All things BOOKS

with Sarla Langdon

The Written World


God Help the Child

by Toni Morrison (Chatto & Windus £12.99)


I have before me God Help the Child, Toni Morrison’s new novel. The African-American writer and Nobel laureate holds an iconic position in the USA as the voice of the black American woman.

Her novels are not just a matter of a perspective on an ethnic minority. While her characters are black, her thesis is universal. Poverty, not colour is the great leveller.

In God Help the Child, the protagonist Bride is detested by her indigent light skinned mother because a pure blue-black gene has emerged, making it impossible for the child to merge into the community or to pass for white as her parents can.

Sweetness, Bride’s mother feels less conspicuous thanks to her lighter skin colour, less of a visible target for racial abuse. Sweetness has not grasped that it is poverty that makes her life miserable—and that poverty stricken white people suffer the same humiliations and privations as her black community. But Bride grows into a blue black beauty, a successful career girl and business woman. While her blackness remains, her life changes because she has a very well-paid executive job with a high income from her innovative products—and all the flash accoutrements of success.

This then is Toni Morrison’s thesis, one that is the underlying metamessage of all her work. The abject horrors and dangers of slum life disappear when a kindly fate delivers affluence and a purpose in life.

Bride now transcends the thema. Her prosperity is no longer enough. She seeks a meaning to her relationship with her boyfriend Booker, another child of poverty who overcomes the brutality of his childhood in a poor black neighbourhood by the acquisition of knowledge .He is lifted out of his hate-filled environment by a college education and wide reading.

Toni Morrison explores a further truth— physical beauty, financial success, knowledge and learning are still not enough to provide escape routes from the all too visible stigma of blackness. Booker too, seeks more out of his life. Can he be as all other men of whatever race or background? Does his blackness control his future?

I would strongly recommend, that you as a citizen of the world’s most liberal and fair society, read this book and arrive at your own conclusions. Like all great works of literature, Morrison’s novel presents a wide capacity for interpretation. I can by no means say the last word in an appreciation of God Help the Child.


The 2015 Booker Prize longlist features three British writers, five US writers and one apiece from the Republic of Ireland, New Zealand, India, Nigeria and Jamaica, an excellent spread of international writing. There are three debut novelists on the list: Bill Clegg (USA), Chigozie Obioma (Nigeria) and Anna Smaill (New Zealand). 

I have reviewed the best of the submissions, Tom McCarthy’s Satin Island in full. It is so outstanding a novel that it is unlikely to win, following the Booker judges’ tendency to plump for mediocrity. There are plenty of suitably lacklustre titles on the longlist, linear novels of minimal literary value, saying very little that is new on a variety of hackneyed themes.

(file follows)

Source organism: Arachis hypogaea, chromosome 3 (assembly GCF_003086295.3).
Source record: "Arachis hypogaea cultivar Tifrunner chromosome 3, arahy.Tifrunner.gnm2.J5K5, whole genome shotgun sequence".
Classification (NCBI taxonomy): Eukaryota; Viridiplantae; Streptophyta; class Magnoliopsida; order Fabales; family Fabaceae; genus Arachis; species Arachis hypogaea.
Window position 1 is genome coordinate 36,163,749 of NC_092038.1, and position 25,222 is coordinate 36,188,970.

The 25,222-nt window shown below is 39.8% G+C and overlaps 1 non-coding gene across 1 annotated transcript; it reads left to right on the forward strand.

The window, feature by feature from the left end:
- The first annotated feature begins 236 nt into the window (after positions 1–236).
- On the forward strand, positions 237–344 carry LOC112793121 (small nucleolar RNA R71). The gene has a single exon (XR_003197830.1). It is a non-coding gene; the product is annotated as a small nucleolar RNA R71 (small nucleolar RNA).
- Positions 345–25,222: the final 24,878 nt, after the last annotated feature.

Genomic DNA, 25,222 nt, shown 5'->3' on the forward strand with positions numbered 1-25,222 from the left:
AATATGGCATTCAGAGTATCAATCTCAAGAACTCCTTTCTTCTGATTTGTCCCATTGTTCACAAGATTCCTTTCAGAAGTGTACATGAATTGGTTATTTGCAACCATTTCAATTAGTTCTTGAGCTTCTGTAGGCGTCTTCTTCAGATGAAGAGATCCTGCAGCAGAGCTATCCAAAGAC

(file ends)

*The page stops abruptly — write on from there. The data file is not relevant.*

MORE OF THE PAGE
Fortunately the judges this year have kept well away from the horrible historical novel, doubtless seeking to repair the damage done to the Booker Prize’s credibility by earlier aberrations. The then chairman of the judges has never repeated his ill-judged statement that he was looking for a winner you could take to read on the beach, a mindless and supremely patronising statement that has insulted the intelligence of all who love good writing and all those writers who bring literary excellence to the world.

This year, the publishers got their acts together and literary editors received most of the books in time—-unlike the shambles of last year when half the nominees were not even published at selection time. From the 11 titles received, I have selected my own shortlist of four novels.


Satin Island

by Tom McCarthy (Cape £16.99)


True to form, British novelist Tom McCarthy has created in his new book Satin Island, a work as complex as his Booker short-listed novel ‘C’.  McCarthy is obsessive about the potential of pure information as an answer to sociological and philosophical conundrums.

It is impossible to do justice to a novel as multi-layered as Satin Island without quoting large swathes of the text. Basically McCarthy’s writing is so dense and so interwoven with the macrocosm of contemporary existence and the microcosm of individual lives that it presents too wide a scope for a review to represent. I would have to write a book about the book to bring it to the reader in the full force of its veracity

In Satin Island, the protagonist U. is an anthropologist, a collector of detailed data about tribal behaviour in remote areas of the world.

Bowing, with a certain irony, to the scarcity of unexplored lands and peoples, U. achieves success as an ethnographer studying human behaviour in the modern urban world. The novel itself is laid out in numbered paragraphs like any consultancy report or civil servant brief.